I previously wrote about upgrading the kernel on CentOS 7, but some of the actions no longer work on CentOS 8, so I’m putting together another version on CentOS 8.

Step 1: Upgrade the system software

As a regular operation, the first step is definitely to upgrade the system’s original software first, because some subsequent steps may depend on some installed software to reduce subsequent troubles, so you need to perform the following upgrade operation.

  1. [[email protected].io]# dnf update -y

Step 2: Add elrepo sources

To upgrade the kernel, you must have a source. Here I use the elrepo source, which is added by the following steps.

Step 3: Install the new kernel

Now you can start installing the new kernel. For the sake of other sources, you need to specify the source when you use it.

  1. [[email protected].io]# dnf --enablerepo="elrepo-kernel" install -y kernel-ml

Once installed, you’re done.

Step 4: Setting up grub2

In step 3 I have installed the new kernel, and now I can look at all the kernels on the system, this step is a bit different from CentOS 7 (but I didn’t look very hard to understand why it’s different):.

  1. [[email protected].io]# grubby --info ALL
  2. index=0
  3. kernel="/boot/vmlinuz-4.18.0-240.1.1.el8_3.x86_64"
  4. args="ro no_timer_check console=tty0 console=ttyS0,115200n8 net.ifnames=0 biosdevname=0 elevator=noop $tuned_params"
  5. root="UUID=a62c5b49-755e-41b0-9d36-de3d95e17232"
  6. initrd="/boot/initramfs-4.18.0-240.1.1.el8_3.x86_64.img $tuned_initrd"
  7. title="CentOS Linux (4.18.0-240.1.1.el8_3.x86_64) 8"
  8. id="99023f8aa5784c9c99a1c16aebb7ffa6-4.18.0-240.1.1.el8_3.x86_64"
  9. index=1
  10. kernel="/boot/vmlinuz-6.1.1-1.el8.elrepo.x86_64"
  11. args="ro no_timer_check console=tty0 console=ttyS0,115200n8 net.ifnames=0 biosdevname=0 elevator=noop $tuned_params"
  12. root="UUID=a62c5b49-755e-41b0-9d36-de3d95e17232"
  13. initrd="/boot/initramfs-6.1.1-1.el8.elrepo.x86_64.img $tuned_initrd"
  14. title="Enterprise Linux (6.1.1-1.el8.elrepo.x86_64) 8.7"
  15. id="37c50fab1ee34172b2980041f177dbda-6.1.1-1.el8.elrepo.x86_64"
  16. index=2
  17. kernel="/boot/vmlinuz-4.18.0-348.7.1.el8_5.x86_64"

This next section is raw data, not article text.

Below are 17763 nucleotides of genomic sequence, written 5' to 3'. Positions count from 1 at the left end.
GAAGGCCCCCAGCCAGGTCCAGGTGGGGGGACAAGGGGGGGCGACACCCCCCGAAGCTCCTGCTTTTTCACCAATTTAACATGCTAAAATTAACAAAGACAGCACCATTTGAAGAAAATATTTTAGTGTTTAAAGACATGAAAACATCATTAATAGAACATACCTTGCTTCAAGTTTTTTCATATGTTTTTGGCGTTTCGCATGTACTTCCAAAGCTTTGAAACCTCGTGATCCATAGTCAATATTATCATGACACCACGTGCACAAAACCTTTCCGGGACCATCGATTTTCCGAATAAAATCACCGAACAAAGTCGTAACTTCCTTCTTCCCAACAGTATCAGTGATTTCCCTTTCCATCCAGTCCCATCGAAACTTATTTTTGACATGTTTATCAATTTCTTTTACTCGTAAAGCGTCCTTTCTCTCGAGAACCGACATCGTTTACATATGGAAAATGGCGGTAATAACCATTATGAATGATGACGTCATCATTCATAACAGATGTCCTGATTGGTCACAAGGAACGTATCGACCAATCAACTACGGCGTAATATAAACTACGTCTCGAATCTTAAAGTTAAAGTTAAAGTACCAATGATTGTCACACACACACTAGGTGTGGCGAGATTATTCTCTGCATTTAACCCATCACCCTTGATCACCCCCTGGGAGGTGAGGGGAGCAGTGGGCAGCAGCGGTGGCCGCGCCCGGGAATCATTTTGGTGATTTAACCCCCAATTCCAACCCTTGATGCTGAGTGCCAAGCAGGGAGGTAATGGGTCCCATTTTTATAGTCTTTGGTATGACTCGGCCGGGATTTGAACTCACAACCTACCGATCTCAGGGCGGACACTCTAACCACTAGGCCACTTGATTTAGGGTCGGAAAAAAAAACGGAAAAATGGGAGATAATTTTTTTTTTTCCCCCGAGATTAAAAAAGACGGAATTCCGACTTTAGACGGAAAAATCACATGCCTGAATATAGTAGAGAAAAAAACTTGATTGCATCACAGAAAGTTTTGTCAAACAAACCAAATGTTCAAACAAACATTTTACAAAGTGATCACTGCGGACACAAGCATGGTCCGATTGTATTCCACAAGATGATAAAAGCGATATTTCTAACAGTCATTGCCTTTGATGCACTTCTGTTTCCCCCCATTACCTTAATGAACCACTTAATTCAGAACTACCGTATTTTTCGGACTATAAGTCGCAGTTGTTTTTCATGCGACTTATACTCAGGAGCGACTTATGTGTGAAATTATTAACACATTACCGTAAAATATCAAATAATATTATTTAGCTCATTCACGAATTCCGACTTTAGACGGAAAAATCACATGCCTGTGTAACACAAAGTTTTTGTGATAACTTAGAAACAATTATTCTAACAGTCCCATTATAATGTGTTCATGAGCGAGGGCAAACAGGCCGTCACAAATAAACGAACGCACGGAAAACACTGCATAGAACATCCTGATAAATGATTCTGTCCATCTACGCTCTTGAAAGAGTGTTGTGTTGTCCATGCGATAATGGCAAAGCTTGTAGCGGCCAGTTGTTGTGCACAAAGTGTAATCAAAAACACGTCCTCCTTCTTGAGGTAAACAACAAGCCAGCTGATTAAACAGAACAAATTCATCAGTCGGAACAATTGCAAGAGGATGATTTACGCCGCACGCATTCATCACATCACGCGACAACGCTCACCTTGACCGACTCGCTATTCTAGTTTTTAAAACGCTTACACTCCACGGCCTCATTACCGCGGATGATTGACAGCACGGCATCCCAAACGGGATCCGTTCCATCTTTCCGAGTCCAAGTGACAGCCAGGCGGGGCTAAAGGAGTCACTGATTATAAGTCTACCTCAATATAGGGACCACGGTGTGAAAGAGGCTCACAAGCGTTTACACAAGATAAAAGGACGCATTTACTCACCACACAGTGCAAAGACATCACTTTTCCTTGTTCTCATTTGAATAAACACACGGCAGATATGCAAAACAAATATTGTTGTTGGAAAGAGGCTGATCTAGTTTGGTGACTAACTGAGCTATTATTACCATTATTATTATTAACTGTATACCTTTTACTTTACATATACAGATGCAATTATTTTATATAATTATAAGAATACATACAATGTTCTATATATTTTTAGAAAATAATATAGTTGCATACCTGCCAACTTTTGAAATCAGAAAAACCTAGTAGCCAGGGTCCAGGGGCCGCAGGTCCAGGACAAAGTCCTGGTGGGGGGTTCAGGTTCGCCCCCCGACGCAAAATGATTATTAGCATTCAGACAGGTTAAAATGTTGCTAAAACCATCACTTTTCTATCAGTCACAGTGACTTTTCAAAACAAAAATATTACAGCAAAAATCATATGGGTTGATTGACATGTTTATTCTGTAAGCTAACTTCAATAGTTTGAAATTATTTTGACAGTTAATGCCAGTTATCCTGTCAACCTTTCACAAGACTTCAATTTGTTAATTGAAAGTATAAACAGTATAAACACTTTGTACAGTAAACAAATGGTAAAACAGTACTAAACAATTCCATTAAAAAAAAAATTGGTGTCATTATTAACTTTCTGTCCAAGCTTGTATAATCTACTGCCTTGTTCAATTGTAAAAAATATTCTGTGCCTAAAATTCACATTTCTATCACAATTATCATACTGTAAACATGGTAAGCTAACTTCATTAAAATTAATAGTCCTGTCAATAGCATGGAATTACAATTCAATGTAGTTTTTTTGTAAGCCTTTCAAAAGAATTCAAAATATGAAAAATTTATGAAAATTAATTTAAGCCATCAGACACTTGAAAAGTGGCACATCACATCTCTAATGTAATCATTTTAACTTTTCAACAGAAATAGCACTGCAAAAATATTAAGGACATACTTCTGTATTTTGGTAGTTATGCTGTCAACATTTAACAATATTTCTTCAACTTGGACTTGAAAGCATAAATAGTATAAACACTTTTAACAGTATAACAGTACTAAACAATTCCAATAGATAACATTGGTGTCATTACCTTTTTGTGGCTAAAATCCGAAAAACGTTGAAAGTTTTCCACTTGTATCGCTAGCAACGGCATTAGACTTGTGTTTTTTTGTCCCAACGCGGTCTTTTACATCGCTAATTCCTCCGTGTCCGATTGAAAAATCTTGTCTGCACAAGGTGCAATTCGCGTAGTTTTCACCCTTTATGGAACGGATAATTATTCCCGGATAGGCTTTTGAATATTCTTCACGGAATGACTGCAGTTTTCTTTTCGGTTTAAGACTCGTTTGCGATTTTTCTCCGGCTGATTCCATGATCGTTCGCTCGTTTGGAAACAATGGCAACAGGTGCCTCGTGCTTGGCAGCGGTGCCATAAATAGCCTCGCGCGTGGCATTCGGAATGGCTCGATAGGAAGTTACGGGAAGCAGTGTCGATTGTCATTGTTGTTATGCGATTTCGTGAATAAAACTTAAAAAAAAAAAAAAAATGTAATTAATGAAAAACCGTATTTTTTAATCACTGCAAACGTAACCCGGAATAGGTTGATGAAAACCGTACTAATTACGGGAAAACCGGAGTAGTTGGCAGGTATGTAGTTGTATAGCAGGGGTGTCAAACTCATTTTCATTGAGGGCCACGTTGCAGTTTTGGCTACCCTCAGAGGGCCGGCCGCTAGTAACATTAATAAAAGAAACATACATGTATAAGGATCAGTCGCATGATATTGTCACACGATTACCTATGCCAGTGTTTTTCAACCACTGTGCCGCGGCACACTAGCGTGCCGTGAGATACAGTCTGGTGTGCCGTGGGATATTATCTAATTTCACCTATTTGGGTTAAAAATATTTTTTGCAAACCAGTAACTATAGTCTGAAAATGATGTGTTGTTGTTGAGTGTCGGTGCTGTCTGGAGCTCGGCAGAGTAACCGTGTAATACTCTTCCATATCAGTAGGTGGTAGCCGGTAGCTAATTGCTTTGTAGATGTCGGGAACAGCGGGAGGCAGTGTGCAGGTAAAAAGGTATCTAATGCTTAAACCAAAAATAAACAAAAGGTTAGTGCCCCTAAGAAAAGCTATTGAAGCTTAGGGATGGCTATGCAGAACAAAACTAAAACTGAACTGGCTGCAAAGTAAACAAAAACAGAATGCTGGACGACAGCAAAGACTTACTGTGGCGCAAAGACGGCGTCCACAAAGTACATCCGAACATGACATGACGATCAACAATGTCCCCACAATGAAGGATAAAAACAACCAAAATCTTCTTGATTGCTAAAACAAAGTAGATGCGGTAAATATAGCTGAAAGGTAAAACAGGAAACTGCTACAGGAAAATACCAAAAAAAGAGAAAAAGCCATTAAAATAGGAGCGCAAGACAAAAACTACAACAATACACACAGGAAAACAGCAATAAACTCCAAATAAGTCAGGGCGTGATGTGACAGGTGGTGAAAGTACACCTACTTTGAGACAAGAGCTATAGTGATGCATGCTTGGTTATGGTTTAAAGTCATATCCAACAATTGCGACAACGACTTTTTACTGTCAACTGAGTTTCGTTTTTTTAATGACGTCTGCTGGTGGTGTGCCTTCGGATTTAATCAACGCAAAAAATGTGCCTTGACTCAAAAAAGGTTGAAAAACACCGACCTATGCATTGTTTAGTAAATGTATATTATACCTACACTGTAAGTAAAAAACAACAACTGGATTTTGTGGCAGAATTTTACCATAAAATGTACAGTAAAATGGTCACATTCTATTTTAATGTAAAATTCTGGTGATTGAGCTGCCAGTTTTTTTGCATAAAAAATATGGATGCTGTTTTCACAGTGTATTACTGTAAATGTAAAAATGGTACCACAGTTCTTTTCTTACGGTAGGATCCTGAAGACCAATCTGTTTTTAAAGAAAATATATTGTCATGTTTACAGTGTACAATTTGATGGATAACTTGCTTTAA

18. args="ro no_timer_check console=tty0 console=ttyS0,115200n8 net.ifnames=0 biosdevname=0 elevator=noop $tuned_params"
  19. root="UUID=a62c5b49-755e-41b0-9d36-de3d95e17232"
  20. initrd="/boot/initramfs-4.18.0-348.7.1.el8_5.x86_64.img $tuned_initrd"
  21. title="CentOS Linux (4.18.0-348.7.1.el8_5.x86_64) 8"
  22. id="37c50fab1ee34172b2980041f177dbda-4.18.0-348.7.1.el8_5.x86_64"

I have set the new kernel as the default boot here, you need to set it with this step if you follow this installation and find that the new kernel is not the default.

  1. [[email protected].io]# grubby --args amd_iommu=on --update-kernel 2

The number 0 after this first sentence sets which kernel is the default kernel, then you reboot the system and you will see that the system will boot from the new kernel by default if you do not intervene manually.

After booting, you can check the current kernel version at

  1. [[email protected].io]# uname -msr
  2. Linux 6.1.1-1.el8.elrepo.x86_64 x86_64

[Optional] Step 5: Remove an old version of the kernel

If you feel that older versions of the kernel are taking up space for you, then it is worth removing them, and the way to do this is simple: ``

  1. [[email protected].io]# rpm -q kernel
  2. kernel-4.18.0-240.1.1.el8_3.x86_64
  3. kernel-4.18.0-348.7.1.el8_5.x86_64
  4. [[email protected].io]# rpm -q kernel-ml
  5. kernel-ml-6.1.1-1.el8.elrepo.x86_64
  6. [[email protected].io]# dnf remove --oldinstallonly --setopt installonly_limit=2 kernel
  7. [[email protected].io]#

However, when I finished the upgrade and was ready to compile and install the rest of the software, the problem arose, no matter what I did, the version of kernal-devel that the compiler relied on was old.